A crying heart

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The Heart of the Matter (Graham Greene, 1948)

Wilson: You don’t believe me?

Louise: I don’t believe in anybody who says love, love, love. It means self, self, self.

Flee from honor and courage

Aim to forget, forgive

Evil has mind but has no face

Open the innermost life of your heart

Shine with its brightness

Dream in its follies

Oh, stainless heart

Beat with infinite love



Timbuktu (Abderrahmane Sissako, 2014) 

(new rulers with no face): It’s the new law.


Timbuktu (Abderrahmane Sissako, 2014) 

Kidane (weeping softly): Ask him if he has any children.


Written by The Wheel of Life

enero 4, 2016 at 4:49 pm

Light for the kokoro

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The Thin Red Line.jpg

The Thin Red Line (Terrence Malick, 1998)

Japanese soldier: Are you righteous? Kind? Does your confidence lie in this? Are you loved by all? Know that I was, too. Do you imagine your suffering will be any less because you loved goodness and truth?

I was thoroughly impressed by the deliberation that lay behind the Nazi terrorism. Their techniques could be described only as scientific, so efficient were they at withering the French with horror and feat. (…)

They knew, with a cold logic, how to make men vulnerable and enslave them. We use the same terms for it: torture and slaughter. But the Nazis had the callous strength of a scientist killing his guinea pigs.

For example, the Nazis refused to give salt to the prisoners in the Polish camps. Sodium is essential for people fatigued by excessive labor. Without it, the prisoners would weaken, day by day, and eventually die from exhaustion. Officially, death from exhaustion isn’t “murder”. So the Nazis could attribute it all to “natural causes” under the terms of International Law. What’s more, this is a very efficient way to kill off large numbers of people quickly.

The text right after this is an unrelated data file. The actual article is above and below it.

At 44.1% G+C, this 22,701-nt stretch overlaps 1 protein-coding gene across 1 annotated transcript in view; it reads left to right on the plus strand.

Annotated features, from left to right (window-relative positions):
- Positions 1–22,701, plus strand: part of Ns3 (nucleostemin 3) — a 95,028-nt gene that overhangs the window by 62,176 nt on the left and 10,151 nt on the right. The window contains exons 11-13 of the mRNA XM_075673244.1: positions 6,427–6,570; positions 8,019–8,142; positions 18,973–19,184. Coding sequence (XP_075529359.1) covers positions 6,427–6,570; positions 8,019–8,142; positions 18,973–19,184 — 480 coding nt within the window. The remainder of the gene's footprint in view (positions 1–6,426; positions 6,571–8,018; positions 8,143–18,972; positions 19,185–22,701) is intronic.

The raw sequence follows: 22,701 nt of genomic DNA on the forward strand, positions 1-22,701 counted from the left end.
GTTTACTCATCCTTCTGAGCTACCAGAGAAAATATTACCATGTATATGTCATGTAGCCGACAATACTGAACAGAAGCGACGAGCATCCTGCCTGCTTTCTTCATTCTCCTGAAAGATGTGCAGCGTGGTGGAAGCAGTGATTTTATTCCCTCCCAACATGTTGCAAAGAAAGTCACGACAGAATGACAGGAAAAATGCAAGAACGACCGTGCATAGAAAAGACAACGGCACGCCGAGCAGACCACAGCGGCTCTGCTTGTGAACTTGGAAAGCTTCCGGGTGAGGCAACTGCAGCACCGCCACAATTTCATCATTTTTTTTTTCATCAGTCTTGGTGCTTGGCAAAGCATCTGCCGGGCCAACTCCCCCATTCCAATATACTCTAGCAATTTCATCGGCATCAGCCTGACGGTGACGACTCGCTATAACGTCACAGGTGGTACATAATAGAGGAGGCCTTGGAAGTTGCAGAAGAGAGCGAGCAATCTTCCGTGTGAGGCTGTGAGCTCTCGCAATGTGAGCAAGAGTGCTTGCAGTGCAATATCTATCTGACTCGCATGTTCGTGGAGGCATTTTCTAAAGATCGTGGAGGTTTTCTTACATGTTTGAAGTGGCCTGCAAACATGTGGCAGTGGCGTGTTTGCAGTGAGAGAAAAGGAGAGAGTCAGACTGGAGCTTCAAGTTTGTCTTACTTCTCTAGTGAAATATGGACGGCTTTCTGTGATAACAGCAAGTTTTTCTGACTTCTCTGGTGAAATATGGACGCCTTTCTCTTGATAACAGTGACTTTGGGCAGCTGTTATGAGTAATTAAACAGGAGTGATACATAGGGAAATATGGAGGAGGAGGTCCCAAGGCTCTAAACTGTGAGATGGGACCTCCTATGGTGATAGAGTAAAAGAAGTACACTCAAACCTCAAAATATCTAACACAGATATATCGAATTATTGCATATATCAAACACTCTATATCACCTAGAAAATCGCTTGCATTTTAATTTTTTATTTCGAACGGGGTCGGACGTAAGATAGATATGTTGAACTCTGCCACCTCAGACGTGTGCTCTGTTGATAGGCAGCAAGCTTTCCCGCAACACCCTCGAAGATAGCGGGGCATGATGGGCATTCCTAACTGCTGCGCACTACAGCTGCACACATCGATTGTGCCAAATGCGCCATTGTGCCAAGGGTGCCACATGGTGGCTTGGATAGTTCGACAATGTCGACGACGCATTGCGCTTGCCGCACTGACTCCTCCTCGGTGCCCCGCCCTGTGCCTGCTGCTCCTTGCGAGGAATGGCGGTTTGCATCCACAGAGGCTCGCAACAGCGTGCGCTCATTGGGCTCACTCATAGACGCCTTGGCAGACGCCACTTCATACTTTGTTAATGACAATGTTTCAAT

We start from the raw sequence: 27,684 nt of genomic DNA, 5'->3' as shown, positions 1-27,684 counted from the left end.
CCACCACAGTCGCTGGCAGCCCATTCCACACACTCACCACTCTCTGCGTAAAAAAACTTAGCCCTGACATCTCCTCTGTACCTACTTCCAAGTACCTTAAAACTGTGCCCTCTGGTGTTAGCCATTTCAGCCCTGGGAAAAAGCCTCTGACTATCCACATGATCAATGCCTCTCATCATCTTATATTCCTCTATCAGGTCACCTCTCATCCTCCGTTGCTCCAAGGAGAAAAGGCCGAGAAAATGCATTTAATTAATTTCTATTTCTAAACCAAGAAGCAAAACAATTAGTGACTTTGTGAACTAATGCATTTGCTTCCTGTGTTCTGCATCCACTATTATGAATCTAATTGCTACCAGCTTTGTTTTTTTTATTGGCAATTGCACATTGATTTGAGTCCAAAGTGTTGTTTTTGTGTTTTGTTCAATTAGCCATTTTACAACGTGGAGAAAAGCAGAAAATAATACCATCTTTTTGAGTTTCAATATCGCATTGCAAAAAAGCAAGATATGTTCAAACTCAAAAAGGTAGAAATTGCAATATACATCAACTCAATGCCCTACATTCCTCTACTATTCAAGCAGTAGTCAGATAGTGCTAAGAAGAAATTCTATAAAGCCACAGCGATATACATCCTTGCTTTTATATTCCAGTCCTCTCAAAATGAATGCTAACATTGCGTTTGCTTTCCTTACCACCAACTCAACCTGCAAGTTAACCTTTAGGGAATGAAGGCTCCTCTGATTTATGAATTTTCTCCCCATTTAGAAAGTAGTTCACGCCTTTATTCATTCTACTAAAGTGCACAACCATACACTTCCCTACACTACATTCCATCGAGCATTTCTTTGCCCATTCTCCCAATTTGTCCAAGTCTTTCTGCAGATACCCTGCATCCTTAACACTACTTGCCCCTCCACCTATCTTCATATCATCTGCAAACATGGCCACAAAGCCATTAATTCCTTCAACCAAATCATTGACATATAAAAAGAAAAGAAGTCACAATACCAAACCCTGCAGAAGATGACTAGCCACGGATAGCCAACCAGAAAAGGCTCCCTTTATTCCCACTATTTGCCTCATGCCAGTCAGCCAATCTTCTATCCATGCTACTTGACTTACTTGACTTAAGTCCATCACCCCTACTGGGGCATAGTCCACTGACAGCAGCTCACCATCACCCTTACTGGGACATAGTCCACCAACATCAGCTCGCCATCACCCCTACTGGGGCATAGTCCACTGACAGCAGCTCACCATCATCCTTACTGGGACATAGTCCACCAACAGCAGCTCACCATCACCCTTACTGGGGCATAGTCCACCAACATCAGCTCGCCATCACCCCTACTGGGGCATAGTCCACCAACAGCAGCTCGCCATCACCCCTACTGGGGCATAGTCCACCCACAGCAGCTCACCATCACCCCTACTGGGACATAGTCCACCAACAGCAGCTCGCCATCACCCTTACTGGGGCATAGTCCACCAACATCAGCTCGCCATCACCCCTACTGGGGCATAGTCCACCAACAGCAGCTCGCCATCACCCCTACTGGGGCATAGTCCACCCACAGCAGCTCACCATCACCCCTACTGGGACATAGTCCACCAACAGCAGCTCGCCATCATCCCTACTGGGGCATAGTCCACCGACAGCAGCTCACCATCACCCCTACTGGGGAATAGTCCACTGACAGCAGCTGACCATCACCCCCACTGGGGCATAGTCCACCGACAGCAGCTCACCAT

Gather the roses while they’re young

Before they wither and fade…

I had heard the song somewhere before. Yes, it was on the day of the inaugural ceremony at the University of Lyon. But that, too, was pointless now. She is insane. Marie-Therese has gone insane, I thought, listening to her sing. But that didn’t move me, either.

Shusaku Endo, White man.

I don’t care,” Kimiko murmured, fixing her hair, which was disheveled from the shaking I have her. “After all, I’m not a Westerner, and I don’t understand this stuff about the church. I’m just a stupid woman. Why can’t you just forget about God and the church? Why don’t you? You abandoned the church, didn’t you? So why are you still obsessed with it? You don’t know how much better the Buddha is, who forgives us the minute we say Namu Amida Buddha.”

I remembered, vaguely -in the same way one might look at a rainy scene and imagine what it would be like if it were sunny- that the day after tomorrow was Christmas.

Shusaku Endo, Yellow man.

The Thin Red Line (Terrence Malick, 1998)

I strolled over to the  Law College on the Claude Bernard one hot afternoon in late August, the year before the war.

On somnolent afternoons, the classroom smelled of jam from lunch, and everybody sat taking notes in silence. Conscience humaine, decision morale…. Grey ashes were falling over my desk.

We had experienced the claim of a totalitarian party, which understood itself as the fulfillment of history and which negated the conscience of the individual. One of its leaders had said: “I have no conscience. My conscience is Adolf Hitler“. The appalling devastation of humanity that followed was before our eyes.

Joseph Ratzinger (1990)

Written by The Wheel of Life

diciembre 28, 2015 at 3:27 pm

if you knew what I think they know

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… you would only love and cut down the tree of knowledge.


RASHÔMON (Akira Kurosawa, 1950)

Woodcutter: I  have six children of my own. One more wouldn’t make it any more difficult.

Priest: I’m so sorry. I shouldn’t have said that.

Woodcutter: Oh, you can’t afford not to be suspicious of people these days. I’m the one who ought to be ashamed. I don’t know why I did I thing like that.

Priest: Well, don’t worry about it. It isn’t as though men were reasonable… I am grateful to you. Because, thanks to you, I think I will be able to keep my faith in men.

RASHÔMON (Akira Kurosawa, 1950)

Woman: It’s you who are weak

Beyond all this was only darkness… the unknowing, the unknown.

Abajo, sólo la noche negra y muda. Adónde fue el sirviente, nadie lo sabe.

Ryûnosuke Akutagawa (1915), Rashomon





Written by The Wheel of Life

diciembre 23, 2015 at 1:56 pm